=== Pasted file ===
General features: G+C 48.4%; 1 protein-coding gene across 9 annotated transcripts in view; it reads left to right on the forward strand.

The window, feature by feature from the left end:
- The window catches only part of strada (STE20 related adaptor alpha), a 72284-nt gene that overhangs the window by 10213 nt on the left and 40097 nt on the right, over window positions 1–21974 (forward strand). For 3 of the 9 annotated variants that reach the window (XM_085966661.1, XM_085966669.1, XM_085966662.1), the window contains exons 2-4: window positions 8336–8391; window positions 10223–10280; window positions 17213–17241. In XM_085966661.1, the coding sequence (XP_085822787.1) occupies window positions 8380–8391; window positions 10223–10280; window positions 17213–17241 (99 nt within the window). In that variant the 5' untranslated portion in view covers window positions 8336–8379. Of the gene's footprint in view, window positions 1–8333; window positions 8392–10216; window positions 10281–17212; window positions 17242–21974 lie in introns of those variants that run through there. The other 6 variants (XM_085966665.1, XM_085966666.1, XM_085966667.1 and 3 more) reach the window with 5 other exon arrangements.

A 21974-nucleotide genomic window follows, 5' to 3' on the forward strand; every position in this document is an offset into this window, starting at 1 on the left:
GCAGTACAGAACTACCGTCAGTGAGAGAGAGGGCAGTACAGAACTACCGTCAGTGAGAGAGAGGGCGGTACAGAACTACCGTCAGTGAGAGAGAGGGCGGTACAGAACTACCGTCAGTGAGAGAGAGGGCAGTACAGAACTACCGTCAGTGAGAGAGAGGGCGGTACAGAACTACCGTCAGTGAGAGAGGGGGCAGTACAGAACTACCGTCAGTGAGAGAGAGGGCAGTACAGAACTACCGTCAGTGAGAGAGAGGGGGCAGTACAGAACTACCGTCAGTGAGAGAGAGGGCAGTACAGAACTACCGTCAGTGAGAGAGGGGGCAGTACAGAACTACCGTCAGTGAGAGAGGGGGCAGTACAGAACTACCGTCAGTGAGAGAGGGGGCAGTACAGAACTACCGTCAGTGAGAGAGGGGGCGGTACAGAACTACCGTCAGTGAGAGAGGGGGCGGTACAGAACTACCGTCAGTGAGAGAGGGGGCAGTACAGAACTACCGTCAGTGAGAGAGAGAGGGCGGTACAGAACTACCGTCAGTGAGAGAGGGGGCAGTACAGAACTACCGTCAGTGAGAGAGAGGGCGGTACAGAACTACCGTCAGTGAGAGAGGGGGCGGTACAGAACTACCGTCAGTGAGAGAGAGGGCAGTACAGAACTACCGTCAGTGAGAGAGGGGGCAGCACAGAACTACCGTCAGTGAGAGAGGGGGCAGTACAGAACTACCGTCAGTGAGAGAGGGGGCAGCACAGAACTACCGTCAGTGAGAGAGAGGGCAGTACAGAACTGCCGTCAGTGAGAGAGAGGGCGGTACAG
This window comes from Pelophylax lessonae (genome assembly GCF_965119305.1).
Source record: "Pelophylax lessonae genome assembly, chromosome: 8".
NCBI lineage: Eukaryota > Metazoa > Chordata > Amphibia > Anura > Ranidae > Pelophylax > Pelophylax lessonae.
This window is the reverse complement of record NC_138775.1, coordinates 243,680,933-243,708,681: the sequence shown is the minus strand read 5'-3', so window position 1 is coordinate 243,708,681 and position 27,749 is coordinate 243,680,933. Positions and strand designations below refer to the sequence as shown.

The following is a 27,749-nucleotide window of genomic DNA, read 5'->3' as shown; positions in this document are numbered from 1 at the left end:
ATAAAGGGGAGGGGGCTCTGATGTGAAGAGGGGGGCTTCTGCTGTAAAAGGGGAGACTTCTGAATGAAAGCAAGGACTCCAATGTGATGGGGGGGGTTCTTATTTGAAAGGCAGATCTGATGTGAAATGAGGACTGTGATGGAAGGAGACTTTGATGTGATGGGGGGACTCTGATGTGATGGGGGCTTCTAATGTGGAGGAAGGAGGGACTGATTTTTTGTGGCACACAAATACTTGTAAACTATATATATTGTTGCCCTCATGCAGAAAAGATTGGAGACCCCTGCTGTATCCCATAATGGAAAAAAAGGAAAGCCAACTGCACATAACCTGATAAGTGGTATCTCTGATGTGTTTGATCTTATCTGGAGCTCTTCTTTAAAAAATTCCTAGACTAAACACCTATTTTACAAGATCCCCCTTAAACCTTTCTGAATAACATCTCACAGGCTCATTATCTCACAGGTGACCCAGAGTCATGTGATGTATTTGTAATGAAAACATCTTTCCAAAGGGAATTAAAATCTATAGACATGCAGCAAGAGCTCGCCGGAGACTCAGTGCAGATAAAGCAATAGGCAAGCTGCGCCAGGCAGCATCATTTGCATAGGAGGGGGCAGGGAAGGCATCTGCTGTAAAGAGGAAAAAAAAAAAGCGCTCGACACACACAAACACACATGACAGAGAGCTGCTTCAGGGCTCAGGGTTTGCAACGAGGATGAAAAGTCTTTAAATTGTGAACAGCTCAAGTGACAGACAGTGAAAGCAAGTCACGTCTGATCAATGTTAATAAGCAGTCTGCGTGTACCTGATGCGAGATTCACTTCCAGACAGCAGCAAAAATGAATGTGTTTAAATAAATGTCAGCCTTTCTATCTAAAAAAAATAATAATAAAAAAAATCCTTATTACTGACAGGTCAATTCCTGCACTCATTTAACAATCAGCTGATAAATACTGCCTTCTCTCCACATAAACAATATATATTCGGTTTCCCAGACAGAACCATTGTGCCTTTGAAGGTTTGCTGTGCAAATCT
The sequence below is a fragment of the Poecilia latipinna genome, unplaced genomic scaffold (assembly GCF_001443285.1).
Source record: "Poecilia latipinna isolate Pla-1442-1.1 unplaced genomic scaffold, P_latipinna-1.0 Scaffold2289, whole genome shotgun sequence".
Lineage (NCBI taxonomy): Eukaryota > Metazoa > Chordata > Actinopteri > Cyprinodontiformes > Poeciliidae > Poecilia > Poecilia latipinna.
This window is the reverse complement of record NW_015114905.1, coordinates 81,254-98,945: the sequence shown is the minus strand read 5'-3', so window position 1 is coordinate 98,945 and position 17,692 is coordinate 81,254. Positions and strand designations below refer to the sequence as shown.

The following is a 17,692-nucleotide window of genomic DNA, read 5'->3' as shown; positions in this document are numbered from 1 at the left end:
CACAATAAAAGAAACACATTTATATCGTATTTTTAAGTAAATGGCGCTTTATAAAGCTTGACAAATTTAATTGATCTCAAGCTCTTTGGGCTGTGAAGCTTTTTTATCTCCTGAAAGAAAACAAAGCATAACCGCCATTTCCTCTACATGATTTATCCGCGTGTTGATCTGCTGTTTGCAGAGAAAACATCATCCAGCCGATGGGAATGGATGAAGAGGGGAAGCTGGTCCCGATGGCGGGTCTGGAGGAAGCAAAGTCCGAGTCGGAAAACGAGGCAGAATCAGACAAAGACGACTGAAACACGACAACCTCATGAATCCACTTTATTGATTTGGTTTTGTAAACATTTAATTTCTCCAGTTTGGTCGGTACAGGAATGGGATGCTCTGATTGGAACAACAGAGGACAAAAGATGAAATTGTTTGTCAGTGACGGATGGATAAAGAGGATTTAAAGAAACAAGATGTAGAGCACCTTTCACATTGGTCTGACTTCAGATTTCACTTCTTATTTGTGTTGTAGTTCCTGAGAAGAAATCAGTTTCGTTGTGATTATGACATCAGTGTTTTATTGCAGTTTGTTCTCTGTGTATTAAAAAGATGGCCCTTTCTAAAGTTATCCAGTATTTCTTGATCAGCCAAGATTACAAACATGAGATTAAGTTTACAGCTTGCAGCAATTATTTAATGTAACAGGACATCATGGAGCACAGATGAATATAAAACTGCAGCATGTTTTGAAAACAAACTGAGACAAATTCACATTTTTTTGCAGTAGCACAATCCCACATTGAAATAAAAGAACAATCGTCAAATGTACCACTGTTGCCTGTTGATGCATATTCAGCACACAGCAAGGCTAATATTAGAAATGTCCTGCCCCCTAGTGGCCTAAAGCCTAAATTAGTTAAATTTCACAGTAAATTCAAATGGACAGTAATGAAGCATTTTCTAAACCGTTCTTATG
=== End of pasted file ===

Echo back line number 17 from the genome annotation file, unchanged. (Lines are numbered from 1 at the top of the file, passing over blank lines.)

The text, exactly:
CACAATAAAAGAAACACATTTATATCGTATTTTTAAGTAAATGGCGCTTTATAAAGCTTGACAAATTTAATTGATCTCAAGCTCTTTGGGCTGTGAAGCTTTTTTATCTCCTGAAAGAAAACAAAGCATAACCGCCATTTCCTCTACATGATTTATCCGCGTGTTGATCTGCTGTTTGCAGAGAAAACATCATCCAGCCGATGGGAATGGATGAAGAGGGGAAGCTGGTCCCGATGGCGGGTCTGGAGGAAGCAAAGTCCGAGTCGGAAAACGAGGCAGAATCAGACAAAGACGACTGAAACACGACAACCTCATGAATCCACTTTATTGATTTGGTTTTGTAAACATTTAATTTCTCCAGTTTGGTCGGTACAGGAATGGGATGCTCTGATTGGAACAACAGAGGACAAAAGATGAAATTGTTTGTCAGTGACGGATGGATAAAGAGGATTTAAAGAAACAAGATGTAGAGCACCTTTCACATTGGTCTGACTTCAGATTTCACTTCTTATTTGTGTTGTAGTTCCTGAGAAGAAATCAGTTTCGTTGTGATTATGACATCAGTGTTTTATTGCAGTTTGTTCTCTGTGTATTAAAAAGATGGCCCTTTCTAAAGTTATCCAGTATTTCTTGATCAGCCAAGATTACAAACATGAGATTAAGTTTACAGCTTGCAGCAATTATTTAATGTAACAGGACATCATGGAGCACAGATGAATATAAAACTGCAGCATGTTTTGAAAACAAACTGAGACAAATTCACATTTTTTTGCAGTAGCACAATCCCACATTGAAATAAAAGAACAATCGTCAAATGTACCACTGTTGCCTGTTGATGCATATTCAGCACACAGCAAGGCTAATATTAGAAATGTCCTGCCCCCTAGTGGCCTAAAGCCTAAATTAGTTAAATTTCACAGTAAATTCAAATGGACAGTAATGAAGCATTTTCTAAACCGTTCTTATG